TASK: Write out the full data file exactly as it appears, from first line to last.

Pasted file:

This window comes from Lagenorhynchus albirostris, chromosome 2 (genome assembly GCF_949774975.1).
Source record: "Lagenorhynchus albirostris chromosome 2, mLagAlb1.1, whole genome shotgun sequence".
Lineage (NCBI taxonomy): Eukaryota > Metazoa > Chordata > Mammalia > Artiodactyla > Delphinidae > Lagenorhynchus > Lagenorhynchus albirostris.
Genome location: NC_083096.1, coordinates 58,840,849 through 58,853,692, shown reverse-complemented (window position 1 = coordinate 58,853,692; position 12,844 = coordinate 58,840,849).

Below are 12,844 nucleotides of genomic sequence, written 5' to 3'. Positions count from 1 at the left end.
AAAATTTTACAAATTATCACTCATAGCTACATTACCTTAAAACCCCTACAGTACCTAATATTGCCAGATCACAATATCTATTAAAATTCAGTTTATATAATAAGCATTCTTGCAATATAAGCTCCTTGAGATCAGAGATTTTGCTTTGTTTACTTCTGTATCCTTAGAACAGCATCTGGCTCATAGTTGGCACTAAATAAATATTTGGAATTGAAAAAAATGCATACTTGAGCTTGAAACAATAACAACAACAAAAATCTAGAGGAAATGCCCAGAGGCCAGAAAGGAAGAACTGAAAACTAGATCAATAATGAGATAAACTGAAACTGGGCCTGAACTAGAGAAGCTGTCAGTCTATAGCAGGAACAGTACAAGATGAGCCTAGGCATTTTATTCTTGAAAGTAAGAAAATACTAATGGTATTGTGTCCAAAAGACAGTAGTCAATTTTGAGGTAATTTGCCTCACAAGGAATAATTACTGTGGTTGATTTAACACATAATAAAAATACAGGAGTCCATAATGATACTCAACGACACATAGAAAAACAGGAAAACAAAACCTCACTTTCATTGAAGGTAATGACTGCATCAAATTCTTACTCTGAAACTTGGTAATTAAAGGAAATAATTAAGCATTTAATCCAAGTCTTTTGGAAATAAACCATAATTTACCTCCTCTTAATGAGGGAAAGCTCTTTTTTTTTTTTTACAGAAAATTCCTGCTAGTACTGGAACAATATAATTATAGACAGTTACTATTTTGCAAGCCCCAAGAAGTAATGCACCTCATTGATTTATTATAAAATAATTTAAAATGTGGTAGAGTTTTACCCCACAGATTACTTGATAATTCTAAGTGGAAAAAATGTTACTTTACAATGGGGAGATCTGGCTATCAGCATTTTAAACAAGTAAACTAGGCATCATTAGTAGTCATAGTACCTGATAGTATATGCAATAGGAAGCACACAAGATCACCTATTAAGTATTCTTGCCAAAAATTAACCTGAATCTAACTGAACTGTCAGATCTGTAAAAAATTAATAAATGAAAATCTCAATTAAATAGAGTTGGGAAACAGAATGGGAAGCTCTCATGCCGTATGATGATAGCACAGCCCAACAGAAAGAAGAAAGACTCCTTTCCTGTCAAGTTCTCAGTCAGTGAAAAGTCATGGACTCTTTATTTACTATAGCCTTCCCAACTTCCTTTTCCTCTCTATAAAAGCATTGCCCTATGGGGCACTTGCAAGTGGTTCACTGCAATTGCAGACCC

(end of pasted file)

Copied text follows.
This window comes from Lagenorhynchus albirostris, chromosome 2 (genome assembly GCF_949774975.1).
Source record: "Lagenorhynchus albirostris chromosome 2, mLagAlb1.1, whole genome shotgun sequence".
Lineage (NCBI taxonomy): Eukaryota > Metazoa > Chordata > Mammalia > Artiodactyla > Delphinidae > Lagenorhynchus > Lagenorhynchus albirostris.
Genome location: NC_083096.1, coordinates 58,840,849 through 58,853,692, shown reverse-complemented (window position 1 = coordinate 58,853,692; position 12,844 = coordinate 58,840,849).

Below are 12,844 nucleotides of genomic sequence, written 5' to 3'. Positions count from 1 at the left end.
AAAATTTTACAAATTATCACTCATAGCTACATTACCTTAAAACCCCTACAGTACCTAATATTGCCAGATCACAATATCTATTAAAATTCAGTTTATATAATAAGCATTCTTGCAATATAAGCTCCTTGAGATCAGAGATTTTGCTTTGTTTACTTCTGTATCCTTAGAACAGCATCTGGCTCATAGTTGGCACTAAATAAATATTTGGAATTGAAAAAAATGCATACTTGAGCTTGAAACAATAACAACAACAAAAATCTAGAGGAAATGCCCAGAGGCCAGAAAGGAAGAACTGAAAACTAGATCAATAATGAGATAAACTGAAACTGGGCCTGAACTAGAGAAGCTGTCAGTCTATAGCAGGAACAGTACAAGATGAGCCTAGGCATTTTATTCTTGAAAGTAAGAAAATACTAATGGTATTGTGTCCAAAAGACAGTAGTCAATTTTGAGGTAATTTGCCTCACAAGGAATAATTACTGTGGTTGATTTAACACATAATAAAAATACAGGAGTCCATAATGATACTCAACGACACATAGAAAAACAGGAAAACAAAACCTCACTTTCATTGAAGGTAATGACTGCATCAAATTCTTACTCTGAAACTTGGTAATTAAAGGAAATAATTAAGCATTTAATCCAAGTCTTTTGGAAATAAACCATAATTTACCTCCTCTTAATGAGGGAAAGCTCTTTTTTTTTTTTTACAGAAAATTCCTGCTAGTACTGGAACAATATAATTATAGACAGTTACTATTTTGCAAGCCCCAAGAAGTAATGCACCTCATTGATTTATTATAAAATAATTTAAAATGTGGTAGAGTTTTACCCCACAGATTACTTGATAATTCTAAGTGGAAAAAATGTTACTTTACAATGGGGAGATCTGGCTATCAGCATTTTAAACAAGTAAACTAGGCATCATTAGTAGTCATAGTACCTGATAGTATATGCAATAGGAAGCACACAAGATCACCTATTAAGTATTCTTGCCAAAAATTAACCTGAATCTAACTGAACTGTCAGATCTGTAAAAAATTAATAAATGAAAATCTCAATTAAATAGAGTTGGGAAACAGAATGGGAAGCTCTCATGCCGTATGATGATAGCACAGCCCAACAGAAAGAAGAAAGACTCCTTTCCTGTCAAGTTCTCAGTCAGTGAAAAGTCATGGACTCTTTATTTACTATAGCCTTCCCAACTTCCTTTTCCTCTCTATAAAAGCATTGCCCTATGGGGCACTTGCAAGTGGTTCACTGCAATTGCAGACCC